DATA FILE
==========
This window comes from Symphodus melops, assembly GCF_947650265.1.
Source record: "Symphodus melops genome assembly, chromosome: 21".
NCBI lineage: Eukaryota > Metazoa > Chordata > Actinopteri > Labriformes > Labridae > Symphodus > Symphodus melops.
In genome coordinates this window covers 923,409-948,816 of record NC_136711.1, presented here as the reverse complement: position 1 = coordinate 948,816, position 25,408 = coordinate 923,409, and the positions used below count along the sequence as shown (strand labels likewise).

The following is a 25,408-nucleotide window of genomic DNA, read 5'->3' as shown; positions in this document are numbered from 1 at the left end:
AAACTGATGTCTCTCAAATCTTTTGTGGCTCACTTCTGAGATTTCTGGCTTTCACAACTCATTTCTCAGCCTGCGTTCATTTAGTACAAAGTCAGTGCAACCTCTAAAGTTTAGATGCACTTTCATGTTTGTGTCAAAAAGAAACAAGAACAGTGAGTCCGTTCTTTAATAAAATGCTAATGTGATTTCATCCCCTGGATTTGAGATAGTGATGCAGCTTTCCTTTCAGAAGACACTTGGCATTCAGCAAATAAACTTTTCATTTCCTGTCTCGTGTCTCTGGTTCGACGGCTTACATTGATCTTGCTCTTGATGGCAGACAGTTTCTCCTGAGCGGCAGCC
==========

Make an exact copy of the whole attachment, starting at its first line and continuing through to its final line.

This window comes from Symphodus melops, assembly GCF_947650265.1.
Source record: "Symphodus melops genome assembly, chromosome: 21".
NCBI lineage: Eukaryota > Metazoa > Chordata > Actinopteri > Labriformes > Labridae > Symphodus > Symphodus melops.
In genome coordinates this window covers 923,409-948,816 of record NC_136711.1, presented here as the reverse complement: position 1 = coordinate 948,816, position 25,408 = coordinate 923,409, and the positions used below count along the sequence as shown (strand labels likewise).

The following is a 25,408-nucleotide window of genomic DNA, read 5'->3' as shown; positions in this document are numbered from 1 at the left end:
AAACTGATGTCTCTCAAATCTTTTGTGGCTCACTTCTGAGATTTCTGGCTTTCACAACTCATTTCTCAGCCTGCGTTCATTTAGTACAAAGTCAGTGCAACCTCTAAAGTTTAGATGCACTTTCATGTTTGTGTCAAAAAGAAACAAGAACAGTGAGTCCGTTCTTTAATAAAATGCTAATGTGATTTCATCCCCTGGATTTGAGATAGTGATGCAGCTTTCCTTTCAGAAGACACTTGGCATTCAGCAAATAAACTTTTCATTTCCTGTCTCGTGTCTCTGGTTCGACGGCTTACATTGATCTTGCTCTTGATGGCAGACAGTTTCTCCTGAGCGGCAGCC